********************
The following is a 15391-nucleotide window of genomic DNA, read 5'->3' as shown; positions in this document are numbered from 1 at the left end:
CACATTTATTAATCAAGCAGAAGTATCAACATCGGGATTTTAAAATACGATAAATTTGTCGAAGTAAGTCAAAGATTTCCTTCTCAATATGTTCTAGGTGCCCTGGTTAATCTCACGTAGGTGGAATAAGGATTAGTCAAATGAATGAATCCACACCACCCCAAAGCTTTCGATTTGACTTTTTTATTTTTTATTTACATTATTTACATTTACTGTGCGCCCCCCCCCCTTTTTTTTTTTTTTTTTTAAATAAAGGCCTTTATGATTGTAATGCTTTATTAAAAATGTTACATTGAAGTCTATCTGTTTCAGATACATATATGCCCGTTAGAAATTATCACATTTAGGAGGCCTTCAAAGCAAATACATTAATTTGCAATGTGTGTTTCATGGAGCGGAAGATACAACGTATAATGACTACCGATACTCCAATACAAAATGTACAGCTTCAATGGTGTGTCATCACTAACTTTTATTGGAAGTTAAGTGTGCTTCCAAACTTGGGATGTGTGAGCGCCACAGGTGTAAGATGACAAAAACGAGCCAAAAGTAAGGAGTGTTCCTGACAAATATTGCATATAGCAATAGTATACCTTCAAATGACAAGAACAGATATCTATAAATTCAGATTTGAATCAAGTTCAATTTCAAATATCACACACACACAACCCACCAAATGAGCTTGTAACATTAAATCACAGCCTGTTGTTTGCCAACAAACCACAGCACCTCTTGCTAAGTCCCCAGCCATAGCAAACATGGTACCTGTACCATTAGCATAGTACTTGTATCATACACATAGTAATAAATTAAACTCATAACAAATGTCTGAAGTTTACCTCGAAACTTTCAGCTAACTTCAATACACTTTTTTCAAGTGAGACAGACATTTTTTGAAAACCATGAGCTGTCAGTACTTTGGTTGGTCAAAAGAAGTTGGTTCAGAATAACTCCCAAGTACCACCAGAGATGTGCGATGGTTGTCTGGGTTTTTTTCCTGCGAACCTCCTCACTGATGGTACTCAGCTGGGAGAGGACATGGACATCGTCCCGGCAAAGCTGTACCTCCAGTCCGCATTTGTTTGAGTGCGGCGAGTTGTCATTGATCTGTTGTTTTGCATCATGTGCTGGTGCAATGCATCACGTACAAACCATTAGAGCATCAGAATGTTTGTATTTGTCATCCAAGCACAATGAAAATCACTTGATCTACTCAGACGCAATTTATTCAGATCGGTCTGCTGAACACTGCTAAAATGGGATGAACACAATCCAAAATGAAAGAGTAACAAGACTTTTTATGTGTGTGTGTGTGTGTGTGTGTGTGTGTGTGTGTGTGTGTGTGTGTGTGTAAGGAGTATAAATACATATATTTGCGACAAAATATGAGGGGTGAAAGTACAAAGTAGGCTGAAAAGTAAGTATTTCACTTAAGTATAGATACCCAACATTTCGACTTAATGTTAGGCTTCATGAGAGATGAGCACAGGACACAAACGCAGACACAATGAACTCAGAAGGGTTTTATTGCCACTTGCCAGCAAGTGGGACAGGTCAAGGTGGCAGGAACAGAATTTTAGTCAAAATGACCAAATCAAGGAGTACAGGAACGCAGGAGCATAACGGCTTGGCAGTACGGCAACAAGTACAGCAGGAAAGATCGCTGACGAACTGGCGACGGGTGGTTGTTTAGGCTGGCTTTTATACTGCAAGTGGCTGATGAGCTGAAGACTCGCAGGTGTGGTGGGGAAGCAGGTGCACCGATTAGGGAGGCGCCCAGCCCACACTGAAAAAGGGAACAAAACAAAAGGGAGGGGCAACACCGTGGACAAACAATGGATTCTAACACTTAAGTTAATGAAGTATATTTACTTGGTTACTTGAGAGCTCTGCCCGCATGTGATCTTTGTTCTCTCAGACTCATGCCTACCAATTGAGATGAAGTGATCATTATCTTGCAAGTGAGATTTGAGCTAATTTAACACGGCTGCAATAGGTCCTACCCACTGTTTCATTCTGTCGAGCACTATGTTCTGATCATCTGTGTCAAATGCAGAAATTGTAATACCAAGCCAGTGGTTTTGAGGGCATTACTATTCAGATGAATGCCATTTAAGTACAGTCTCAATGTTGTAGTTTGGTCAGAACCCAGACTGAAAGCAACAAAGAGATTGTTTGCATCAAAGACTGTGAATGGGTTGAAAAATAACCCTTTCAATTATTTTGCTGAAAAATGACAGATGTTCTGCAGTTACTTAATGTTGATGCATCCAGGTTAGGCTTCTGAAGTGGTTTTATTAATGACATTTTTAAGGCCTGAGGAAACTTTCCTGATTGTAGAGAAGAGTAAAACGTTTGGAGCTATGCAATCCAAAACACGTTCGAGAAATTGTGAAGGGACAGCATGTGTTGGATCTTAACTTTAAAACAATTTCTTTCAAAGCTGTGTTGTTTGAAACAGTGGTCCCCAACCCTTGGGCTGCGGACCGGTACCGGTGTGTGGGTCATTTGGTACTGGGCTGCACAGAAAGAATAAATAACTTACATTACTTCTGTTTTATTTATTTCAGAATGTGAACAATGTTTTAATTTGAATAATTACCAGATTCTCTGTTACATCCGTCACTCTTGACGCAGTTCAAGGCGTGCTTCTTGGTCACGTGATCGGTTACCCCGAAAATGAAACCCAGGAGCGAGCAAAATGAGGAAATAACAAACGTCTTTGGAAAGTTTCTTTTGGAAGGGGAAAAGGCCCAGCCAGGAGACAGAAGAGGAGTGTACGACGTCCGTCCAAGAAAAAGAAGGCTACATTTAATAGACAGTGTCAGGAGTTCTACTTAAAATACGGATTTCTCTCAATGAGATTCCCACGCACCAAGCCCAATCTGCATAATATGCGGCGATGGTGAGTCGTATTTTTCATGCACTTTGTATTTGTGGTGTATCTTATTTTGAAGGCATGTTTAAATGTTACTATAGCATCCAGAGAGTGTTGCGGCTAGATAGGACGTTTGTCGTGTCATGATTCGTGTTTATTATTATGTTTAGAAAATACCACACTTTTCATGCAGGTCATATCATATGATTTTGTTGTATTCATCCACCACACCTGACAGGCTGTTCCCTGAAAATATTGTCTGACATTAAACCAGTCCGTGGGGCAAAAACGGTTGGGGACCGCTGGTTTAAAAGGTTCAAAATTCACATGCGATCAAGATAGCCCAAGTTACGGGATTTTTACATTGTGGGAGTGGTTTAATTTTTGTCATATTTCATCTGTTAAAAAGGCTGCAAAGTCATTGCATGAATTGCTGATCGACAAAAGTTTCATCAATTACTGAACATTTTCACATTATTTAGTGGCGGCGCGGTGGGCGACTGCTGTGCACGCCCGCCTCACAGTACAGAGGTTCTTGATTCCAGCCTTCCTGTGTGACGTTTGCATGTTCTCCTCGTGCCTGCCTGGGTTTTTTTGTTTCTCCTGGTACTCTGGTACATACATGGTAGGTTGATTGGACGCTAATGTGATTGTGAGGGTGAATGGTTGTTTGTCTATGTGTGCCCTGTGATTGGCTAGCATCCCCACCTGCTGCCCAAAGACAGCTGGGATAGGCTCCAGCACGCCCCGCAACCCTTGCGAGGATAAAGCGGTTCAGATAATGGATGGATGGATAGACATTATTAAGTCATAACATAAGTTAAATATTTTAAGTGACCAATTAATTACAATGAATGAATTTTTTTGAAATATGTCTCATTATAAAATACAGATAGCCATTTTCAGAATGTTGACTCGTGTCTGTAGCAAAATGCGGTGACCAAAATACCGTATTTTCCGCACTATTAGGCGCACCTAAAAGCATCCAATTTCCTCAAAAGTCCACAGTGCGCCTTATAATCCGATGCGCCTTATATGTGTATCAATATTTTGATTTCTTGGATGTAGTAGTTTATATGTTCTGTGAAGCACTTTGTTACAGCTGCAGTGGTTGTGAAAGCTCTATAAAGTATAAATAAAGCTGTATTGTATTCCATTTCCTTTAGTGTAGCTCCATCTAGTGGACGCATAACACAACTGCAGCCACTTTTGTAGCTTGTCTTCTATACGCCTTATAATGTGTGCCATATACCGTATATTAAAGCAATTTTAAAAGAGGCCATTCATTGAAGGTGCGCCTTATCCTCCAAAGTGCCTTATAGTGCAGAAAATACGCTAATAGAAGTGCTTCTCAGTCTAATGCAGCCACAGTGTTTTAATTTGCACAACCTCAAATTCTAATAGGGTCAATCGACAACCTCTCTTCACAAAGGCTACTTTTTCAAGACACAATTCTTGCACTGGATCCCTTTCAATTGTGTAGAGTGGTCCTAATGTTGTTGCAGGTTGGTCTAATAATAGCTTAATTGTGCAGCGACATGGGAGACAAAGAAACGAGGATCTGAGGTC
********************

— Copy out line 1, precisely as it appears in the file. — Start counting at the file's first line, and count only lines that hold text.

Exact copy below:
The following is a 15391-nucleotide window of genomic DNA, read 5'->3' as shown; positions in this document are numbered from 1 at the left end: